Often, I hear the word “timeless” as a positive review of a piece of art. Most of the time, I think the meaning of this phrase is used incorrectly. For instance, let’s say we are talking about a recording of a song. Generally, by issuing the phrase “timeless” the reviewer is inferring that the recording itself could be played at any period in time and would have the same relevance – sonically, emotionally, politically, etc. “That Creedence song sounds as good today as it did 30 years ago! It’s timeless!”
That’s not what the phrase means to me. A truly “timeless” piece of art is one that puts YOU, the “experiencer”, in a space without time. There is nothing else but the moment you are in right now. It actually removes past and present and envelopes you in the moment of the piece as it unfolds.
Of course, time is taking place while you experience the art present itself, but the duration is at the mercy of the piece.
Those are the pieces of art that I’m drawn to. There’s nothing to intellectualize about the creation. Is it a good piece? Is it a bad piece? Do I like the singer? Is the protagonist brave enough? Is there too much red?
I am IN the work or I’m not. And I FEEL it. I EXPERIENCE it. There are no judgments during, if the piece is capturing me.
Have you ever noticed that sometimes you watch a film and as soon as you leave the theater, or perhaps the next day, you have so many questions? Well, why did he leave her? I wonder where the butler went? How did she know he would be there?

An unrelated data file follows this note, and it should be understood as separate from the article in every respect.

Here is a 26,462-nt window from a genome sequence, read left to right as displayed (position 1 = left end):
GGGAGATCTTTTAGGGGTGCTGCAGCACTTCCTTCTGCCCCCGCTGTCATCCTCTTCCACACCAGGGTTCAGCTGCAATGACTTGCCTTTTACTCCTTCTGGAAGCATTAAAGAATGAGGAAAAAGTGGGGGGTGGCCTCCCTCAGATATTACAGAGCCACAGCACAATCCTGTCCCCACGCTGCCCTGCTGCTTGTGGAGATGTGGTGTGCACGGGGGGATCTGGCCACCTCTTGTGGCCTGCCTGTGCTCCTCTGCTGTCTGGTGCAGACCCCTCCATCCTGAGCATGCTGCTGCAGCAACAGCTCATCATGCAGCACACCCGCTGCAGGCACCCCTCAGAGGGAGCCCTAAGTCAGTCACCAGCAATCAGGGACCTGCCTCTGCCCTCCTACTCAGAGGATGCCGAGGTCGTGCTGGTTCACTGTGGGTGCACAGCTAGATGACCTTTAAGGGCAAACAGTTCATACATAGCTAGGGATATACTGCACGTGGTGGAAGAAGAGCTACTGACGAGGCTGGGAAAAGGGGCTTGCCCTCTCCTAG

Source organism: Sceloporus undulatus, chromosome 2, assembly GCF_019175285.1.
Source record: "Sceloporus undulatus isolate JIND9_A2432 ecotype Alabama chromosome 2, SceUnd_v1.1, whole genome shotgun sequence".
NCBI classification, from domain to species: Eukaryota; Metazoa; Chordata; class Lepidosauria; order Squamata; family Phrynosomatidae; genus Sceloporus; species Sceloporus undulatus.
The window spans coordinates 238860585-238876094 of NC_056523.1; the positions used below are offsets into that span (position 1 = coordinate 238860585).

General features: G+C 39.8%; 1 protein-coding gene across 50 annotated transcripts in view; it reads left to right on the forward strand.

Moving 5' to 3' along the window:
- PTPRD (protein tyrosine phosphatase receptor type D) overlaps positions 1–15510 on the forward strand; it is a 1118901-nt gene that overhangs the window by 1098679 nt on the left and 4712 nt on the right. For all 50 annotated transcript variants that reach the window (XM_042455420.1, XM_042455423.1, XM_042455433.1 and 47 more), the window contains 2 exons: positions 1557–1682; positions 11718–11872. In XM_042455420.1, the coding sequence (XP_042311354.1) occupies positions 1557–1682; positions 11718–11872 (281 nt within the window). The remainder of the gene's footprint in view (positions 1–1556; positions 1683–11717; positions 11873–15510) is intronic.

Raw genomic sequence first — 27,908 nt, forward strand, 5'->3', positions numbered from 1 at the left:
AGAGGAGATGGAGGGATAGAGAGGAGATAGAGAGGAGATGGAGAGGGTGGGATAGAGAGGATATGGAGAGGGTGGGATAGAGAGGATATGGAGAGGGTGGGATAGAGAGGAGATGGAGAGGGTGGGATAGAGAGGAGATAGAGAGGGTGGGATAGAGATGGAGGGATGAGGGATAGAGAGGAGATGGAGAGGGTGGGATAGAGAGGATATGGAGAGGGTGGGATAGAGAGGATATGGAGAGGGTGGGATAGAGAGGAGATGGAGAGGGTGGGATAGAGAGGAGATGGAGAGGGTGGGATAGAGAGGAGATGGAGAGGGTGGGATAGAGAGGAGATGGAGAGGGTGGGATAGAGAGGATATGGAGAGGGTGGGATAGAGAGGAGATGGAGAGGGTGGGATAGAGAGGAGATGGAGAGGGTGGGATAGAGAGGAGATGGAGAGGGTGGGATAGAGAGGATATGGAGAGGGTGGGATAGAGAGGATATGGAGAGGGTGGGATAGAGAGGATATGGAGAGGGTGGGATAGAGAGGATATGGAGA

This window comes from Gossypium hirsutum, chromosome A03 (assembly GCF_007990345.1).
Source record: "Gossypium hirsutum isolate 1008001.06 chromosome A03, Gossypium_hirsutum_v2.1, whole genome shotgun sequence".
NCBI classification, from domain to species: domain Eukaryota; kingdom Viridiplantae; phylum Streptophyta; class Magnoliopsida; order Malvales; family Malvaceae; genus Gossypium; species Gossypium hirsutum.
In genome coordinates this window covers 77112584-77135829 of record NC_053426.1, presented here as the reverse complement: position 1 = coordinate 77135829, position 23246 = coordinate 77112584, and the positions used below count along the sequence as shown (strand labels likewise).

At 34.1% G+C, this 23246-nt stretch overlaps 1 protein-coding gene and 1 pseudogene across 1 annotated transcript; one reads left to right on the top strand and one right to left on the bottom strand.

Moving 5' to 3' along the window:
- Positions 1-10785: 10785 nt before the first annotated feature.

That’s because that silly, part of our mind that thinks it has all the answers, the part that is so insecure without it’s meddling, the part that can be so interruptive, has been quelled. Your deeper self’s thorough enjoyment of the piece has issued an involuntary “sshhhhhh…..”
I can tell that a piece of art is timeless by the reaction of my body. It actually slows down and is quieted. The belly relaxes, and creates a softness to absorb what’s surrounding me. I might be inspired and the creative part of me is spinning, but there is nothing hesitant or judgmental about the thought patterns. Only forward “yes”es. I’m immersed in the moment.
The next time you are listening to your favorite song, or reading a book, or watching a film, or standing with tired legs in front of the Raft of the Medusa after running around Paris all day – take a moment to feel into your body and notice how immersed you are.
Hopefully, if the art is for you, your experience will be similar to my friend T.D. Lind’s hopes, as he sings these encouraging words to his lover: “Let’s get lost.”